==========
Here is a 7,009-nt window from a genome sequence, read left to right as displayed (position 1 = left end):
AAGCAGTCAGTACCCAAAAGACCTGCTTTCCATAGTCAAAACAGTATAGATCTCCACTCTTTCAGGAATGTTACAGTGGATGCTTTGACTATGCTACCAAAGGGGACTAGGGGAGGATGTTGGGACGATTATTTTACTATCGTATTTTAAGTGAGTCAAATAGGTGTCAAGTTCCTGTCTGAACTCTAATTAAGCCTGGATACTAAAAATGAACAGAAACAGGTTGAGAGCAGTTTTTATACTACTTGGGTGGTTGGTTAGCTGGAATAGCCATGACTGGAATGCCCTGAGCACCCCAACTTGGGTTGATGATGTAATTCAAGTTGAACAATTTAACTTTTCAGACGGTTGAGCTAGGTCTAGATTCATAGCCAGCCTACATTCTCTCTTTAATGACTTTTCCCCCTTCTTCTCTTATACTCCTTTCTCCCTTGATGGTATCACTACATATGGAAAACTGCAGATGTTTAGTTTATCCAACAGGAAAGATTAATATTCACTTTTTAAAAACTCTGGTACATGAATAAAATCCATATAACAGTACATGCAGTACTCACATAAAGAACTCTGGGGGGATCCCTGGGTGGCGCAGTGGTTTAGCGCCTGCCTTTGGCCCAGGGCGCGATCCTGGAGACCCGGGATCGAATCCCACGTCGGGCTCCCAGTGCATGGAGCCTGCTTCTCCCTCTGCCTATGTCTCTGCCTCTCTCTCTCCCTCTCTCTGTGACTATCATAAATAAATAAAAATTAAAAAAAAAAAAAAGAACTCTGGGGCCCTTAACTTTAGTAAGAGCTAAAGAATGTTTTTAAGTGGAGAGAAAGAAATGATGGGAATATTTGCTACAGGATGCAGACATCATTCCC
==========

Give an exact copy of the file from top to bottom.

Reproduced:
Here is a 7,009-nt window from a genome sequence, read left to right as displayed (position 1 = left end):
AAGCAGTCAGTACCCAAAAGACCTGCTTTCCATAGTCAAAACAGTATAGATCTCCACTCTTTCAGGAATGTTACAGTGGATGCTTTGACTATGCTACCAAAGGGGACTAGGGGAGGATGTTGGGACGATTATTTTACTATCGTATTTTAAGTGAGTCAAATAGGTGTCAAGTTCCTGTCTGAACTCTAATTAAGCCTGGATACTAAAAATGAACAGAAACAGGTTGAGAGCAGTTTTTATACTACTTGGGTGGTTGGTTAGCTGGAATAGCCATGACTGGAATGCCCTGAGCACCCCAACTTGGGTTGATGATGTAATTCAAGTTGAACAATTTAACTTTTCAGACGGTTGAGCTAGGTCTAGATTCATAGCCAGCCTACATTCTCTCTTTAATGACTTTTCCCCCTTCTTCTCTTATACTCCTTTCTCCCTTGATGGTATCACTACATATGGAAAACTGCAGATGTTTAGTTTATCCAACAGGAAAGATTAATATTCACTTTTTAAAAACTCTGGTACATGAATAAAATCCATATAACAGTACATGCAGTACTCACATAAAGAACTCTGGGGGGATCCCTGGGTGGCGCAGTGGTTTAGCGCCTGCCTTTGGCCCAGGGCGCGATCCTGGAGACCCGGGATCGAATCCCACGTCGGGCTCCCAGTGCATGGAGCCTGCTTCTCCCTCTGCCTATGTCTCTGCCTCTCTCTCTCCCTCTCTCTGTGACTATCATAAATAAATAAAAATTAAAAAAAAAAAAAAGAACTCTGGGGCCCTTAACTTTAGTAAGAGCTAAAGAATGTTTTTAAGTGGAGAGAAAGAAATGATGGGAATATTTGCTACAGGATGCAGACATCATTCCC